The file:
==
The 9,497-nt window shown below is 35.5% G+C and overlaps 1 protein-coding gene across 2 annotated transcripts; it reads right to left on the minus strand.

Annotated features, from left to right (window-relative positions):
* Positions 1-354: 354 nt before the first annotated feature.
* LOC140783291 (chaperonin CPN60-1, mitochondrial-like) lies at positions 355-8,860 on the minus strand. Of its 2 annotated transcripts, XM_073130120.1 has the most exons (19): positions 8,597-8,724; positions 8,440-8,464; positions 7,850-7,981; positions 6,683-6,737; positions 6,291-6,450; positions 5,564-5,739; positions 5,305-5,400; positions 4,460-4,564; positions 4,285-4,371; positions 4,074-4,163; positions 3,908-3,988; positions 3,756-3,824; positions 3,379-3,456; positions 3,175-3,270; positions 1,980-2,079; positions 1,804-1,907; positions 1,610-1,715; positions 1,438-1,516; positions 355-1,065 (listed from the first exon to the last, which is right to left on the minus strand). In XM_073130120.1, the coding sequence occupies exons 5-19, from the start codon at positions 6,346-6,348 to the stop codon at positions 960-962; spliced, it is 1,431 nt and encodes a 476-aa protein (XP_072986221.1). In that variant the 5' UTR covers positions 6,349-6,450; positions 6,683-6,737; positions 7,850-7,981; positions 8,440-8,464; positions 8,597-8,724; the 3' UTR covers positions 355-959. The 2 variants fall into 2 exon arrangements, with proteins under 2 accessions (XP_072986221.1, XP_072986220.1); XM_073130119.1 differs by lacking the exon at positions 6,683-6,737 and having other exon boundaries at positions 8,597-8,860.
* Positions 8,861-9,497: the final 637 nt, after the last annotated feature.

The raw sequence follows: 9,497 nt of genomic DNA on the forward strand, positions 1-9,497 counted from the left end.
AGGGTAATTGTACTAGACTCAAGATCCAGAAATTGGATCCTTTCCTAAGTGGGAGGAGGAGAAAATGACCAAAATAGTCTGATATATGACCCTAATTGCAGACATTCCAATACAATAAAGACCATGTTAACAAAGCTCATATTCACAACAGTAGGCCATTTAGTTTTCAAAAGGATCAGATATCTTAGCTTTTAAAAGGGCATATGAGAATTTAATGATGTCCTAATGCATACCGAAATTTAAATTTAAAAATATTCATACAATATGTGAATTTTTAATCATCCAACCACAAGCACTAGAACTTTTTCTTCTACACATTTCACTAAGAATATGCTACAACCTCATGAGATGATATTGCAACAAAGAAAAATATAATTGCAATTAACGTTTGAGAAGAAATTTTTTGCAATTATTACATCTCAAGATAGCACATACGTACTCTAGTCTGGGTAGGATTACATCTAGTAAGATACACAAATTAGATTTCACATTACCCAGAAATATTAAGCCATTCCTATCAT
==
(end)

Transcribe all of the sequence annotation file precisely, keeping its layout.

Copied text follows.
The 9,497-nt window shown below is 35.5% G+C and overlaps 1 protein-coding gene across 2 annotated transcripts; it reads right to left on the minus strand.

Annotated features, from left to right (window-relative positions):
* Positions 1-354: 354 nt before the first annotated feature.
* LOC140783291 (chaperonin CPN60-1, mitochondrial-like) lies at positions 355-8,860 on the minus strand. Of its 2 annotated transcripts, XM_073130120.1 has the most exons (19): positions 8,597-8,724; positions 8,440-8,464; positions 7,850-7,981; positions 6,683-6,737; positions 6,291-6,450; positions 5,564-5,739; positions 5,305-5,400; positions 4,460-4,564; positions 4,285-4,371; positions 4,074-4,163; positions 3,908-3,988; positions 3,756-3,824; positions 3,379-3,456; positions 3,175-3,270; positions 1,980-2,079; positions 1,804-1,907; positions 1,610-1,715; positions 1,438-1,516; positions 355-1,065 (listed from the first exon to the last, which is right to left on the minus strand). In XM_073130120.1, the coding sequence occupies exons 5-19, from the start codon at positions 6,346-6,348 to the stop codon at positions 960-962; spliced, it is 1,431 nt and encodes a 476-aa protein (XP_072986221.1). In that variant the 5' UTR covers positions 6,349-6,450; positions 6,683-6,737; positions 7,850-7,981; positions 8,440-8,464; positions 8,597-8,724; the 3' UTR covers positions 355-959. The 2 variants fall into 2 exon arrangements, with proteins under 2 accessions (XP_072986221.1, XP_072986220.1); XM_073130119.1 differs by lacking the exon at positions 6,683-6,737 and having other exon boundaries at positions 8,597-8,860.
* Positions 8,861-9,497: the final 637 nt, after the last annotated feature.

The raw sequence follows: 9,497 nt of genomic DNA on the forward strand, positions 1-9,497 counted from the left end.
AGGGTAATTGTACTAGACTCAAGATCCAGAAATTGGATCCTTTCCTAAGTGGGAGGAGGAGAAAATGACCAAAATAGTCTGATATATGACCCTAATTGCAGACATTCCAATACAATAAAGACCATGTTAACAAAGCTCATATTCACAACAGTAGGCCATTTAGTTTTCAAAAGGATCAGATATCTTAGCTTTTAAAAGGGCATATGAGAATTTAATGATGTCCTAATGCATACCGAAATTTAAATTTAAAAATATTCATACAATATGTGAATTTTTAATCATCCAACCACAAGCACTAGAACTTTTTCTTCTACACATTTCACTAAGAATATGCTACAACCTCATGAGATGATATTGCAACAAAGAAAAATATAATTGCAATTAACGTTTGAGAAGAAATTTTTTGCAATTATTACATCTCAAGATAGCACATACGTACTCTAGTCTGGGTAGGATTACATCTAGTAAGATACACAAATTAGATTTCACATTACCCAGAAATATTAAGCCATTCCTATCAT